Thermal Power Plants and Mines Kostolac, a unit of Serbian power monopoly Elektroprivreda Srbije JP, expects the Export-Import Bank of China to approve a $344 million loan soon to finance upgrades next year.
The company, which operates a coal mine and electricity generating units about 50 kilometers (31 miles) southeast of Belgrade, also wants to win a two-year accord with Germany’s Vattenfall Europe AG to provide consultancy services and help Kostolac improve open-pit operations, Kostolac General Manager Dragan Jovanovic said in an Oct. 31 interview in Belgrade.
“We expect the Chinese EXIM Bank to approve the lending in a few days,” Jovanovic said. The agreement needs Finance Ministry and parliamentary consent. The sovereign-backed loan will be repaid by Elektroprivreda Srbije.
Presidents Hu Jintao and Boris Tadic signed a 15-year agreement in 2009 for China to invest $1.25 billion in Serbia’s infrastructure and energy. Beijing-based CRBC International Co. is building a 170 million-euro ($231 million) bridge in the capital Belgrade.
Kostolac plans to revitalize two 350-megawatt power blocs and build a desulphurization unit, rail tracks and a new port on the Danube river, the first phase of a billion-dollar project that would also lead to the construction of a new power bloc and expansion of its coal-mining capacity.
The new power bloc will produce 2.5 billion kilowatt-hours of electricity a year based on 7,000 operating hours, compared with the total national output of 35 billion kilowatt-hours.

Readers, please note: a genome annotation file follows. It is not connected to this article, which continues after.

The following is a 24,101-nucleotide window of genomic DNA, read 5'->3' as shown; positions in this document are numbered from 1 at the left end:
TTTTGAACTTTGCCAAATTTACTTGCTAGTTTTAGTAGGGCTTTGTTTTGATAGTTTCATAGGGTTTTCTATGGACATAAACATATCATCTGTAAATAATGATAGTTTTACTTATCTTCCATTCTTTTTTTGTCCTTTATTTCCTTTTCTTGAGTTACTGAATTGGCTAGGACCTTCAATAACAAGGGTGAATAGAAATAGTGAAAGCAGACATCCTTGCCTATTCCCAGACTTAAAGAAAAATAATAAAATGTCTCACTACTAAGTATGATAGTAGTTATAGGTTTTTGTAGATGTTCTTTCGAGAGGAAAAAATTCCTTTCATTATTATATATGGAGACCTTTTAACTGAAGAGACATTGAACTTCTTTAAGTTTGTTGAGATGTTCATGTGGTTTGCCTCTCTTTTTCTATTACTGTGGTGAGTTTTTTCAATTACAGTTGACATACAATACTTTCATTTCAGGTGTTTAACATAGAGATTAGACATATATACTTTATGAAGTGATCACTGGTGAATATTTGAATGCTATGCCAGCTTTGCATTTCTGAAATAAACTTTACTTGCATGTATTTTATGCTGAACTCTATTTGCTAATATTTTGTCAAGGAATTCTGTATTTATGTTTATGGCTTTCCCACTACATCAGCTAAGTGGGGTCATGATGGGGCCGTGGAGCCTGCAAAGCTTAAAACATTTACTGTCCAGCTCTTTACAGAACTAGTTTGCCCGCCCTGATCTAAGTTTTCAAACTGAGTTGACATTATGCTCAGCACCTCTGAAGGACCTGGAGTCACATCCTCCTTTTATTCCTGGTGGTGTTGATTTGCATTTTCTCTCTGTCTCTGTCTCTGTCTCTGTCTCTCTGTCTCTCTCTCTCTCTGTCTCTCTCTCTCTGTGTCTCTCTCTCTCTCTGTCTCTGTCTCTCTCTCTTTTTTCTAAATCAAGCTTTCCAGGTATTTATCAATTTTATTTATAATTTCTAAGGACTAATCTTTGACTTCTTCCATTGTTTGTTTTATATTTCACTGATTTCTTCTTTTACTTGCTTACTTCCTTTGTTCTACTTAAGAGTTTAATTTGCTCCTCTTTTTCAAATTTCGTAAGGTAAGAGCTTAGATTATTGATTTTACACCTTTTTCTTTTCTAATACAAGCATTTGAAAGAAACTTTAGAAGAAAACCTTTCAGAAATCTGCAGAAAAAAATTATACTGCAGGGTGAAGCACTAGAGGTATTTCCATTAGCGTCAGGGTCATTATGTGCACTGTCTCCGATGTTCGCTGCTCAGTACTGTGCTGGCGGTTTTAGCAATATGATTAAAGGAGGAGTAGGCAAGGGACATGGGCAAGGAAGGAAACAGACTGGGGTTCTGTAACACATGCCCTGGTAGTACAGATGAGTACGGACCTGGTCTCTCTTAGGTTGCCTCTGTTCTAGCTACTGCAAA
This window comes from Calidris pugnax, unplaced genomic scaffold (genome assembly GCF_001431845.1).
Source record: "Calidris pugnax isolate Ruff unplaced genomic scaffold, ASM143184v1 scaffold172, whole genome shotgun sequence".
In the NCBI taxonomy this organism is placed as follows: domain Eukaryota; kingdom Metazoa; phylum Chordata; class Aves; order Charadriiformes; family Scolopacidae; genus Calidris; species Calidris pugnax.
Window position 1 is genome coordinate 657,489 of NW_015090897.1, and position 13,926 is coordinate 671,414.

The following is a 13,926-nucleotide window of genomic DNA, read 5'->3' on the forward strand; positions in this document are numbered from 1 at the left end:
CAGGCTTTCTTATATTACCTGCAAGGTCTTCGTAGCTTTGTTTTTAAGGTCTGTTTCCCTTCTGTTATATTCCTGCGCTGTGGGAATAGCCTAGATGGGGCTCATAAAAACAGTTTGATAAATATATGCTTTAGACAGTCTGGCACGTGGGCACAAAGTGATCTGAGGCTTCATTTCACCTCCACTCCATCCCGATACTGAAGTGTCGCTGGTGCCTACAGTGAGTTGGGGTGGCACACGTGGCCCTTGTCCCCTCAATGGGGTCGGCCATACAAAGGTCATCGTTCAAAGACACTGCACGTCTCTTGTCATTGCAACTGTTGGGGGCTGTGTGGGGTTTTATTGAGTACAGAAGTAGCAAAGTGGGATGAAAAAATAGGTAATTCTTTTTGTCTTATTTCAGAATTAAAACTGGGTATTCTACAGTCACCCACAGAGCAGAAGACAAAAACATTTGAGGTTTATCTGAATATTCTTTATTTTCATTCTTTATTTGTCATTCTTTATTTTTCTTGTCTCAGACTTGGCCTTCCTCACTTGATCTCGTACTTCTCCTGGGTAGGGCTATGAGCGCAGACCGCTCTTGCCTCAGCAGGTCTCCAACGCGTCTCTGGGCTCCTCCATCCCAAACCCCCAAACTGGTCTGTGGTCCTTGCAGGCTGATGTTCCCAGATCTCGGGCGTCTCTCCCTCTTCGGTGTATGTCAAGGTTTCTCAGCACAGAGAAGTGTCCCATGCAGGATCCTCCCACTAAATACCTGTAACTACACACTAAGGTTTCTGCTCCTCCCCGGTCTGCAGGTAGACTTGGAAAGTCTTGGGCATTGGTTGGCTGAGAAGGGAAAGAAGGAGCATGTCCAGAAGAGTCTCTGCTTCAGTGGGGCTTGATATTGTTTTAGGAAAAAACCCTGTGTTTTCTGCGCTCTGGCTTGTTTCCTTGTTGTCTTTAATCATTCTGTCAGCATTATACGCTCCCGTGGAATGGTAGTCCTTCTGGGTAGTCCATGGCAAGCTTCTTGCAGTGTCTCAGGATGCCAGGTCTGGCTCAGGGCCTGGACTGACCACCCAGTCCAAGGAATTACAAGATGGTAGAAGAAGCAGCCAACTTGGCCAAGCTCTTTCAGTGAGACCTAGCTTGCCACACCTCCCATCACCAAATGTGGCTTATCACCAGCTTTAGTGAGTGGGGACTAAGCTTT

The first phase will take 30 months to complete. The second phase, to start in 2014, will be worth around $700 million, he said, and involve a new 350-megawatt bloc with a lifespan through 2060 and the expansion of the Drmno coal deposit field.
Two existing blocs at Kostolac, A1 and A2, with respective installed capacity of 100 megawatts and 200 megawatts, will be decommissioned in 2017 and 2024 and replaced with the new one, Jovanovic said. The new bloc should start generating power between 2014 and 2020.
Kostolac currently relies on the Drmno coal field, which has around 350 million tons of remaining coal reserves. It also is considering acquiring the nearby Dubravica field, which contains around 400 million tons of exploitable coal out of an estimated deposit of 1 billion tons.
Expanding coal mines and coal-fired plants is a good investment because 70 percent of Serbia’s power output comes from coal and 30 percent from hydro plants, in a country which bans nuclear power, he said.
“This deposit is our offer for the future,” Jovanovic said. “There is no development model yet for that coal field and maybe we could start developing it with a strategic partner, with an offer that may be defined in a year or two.”
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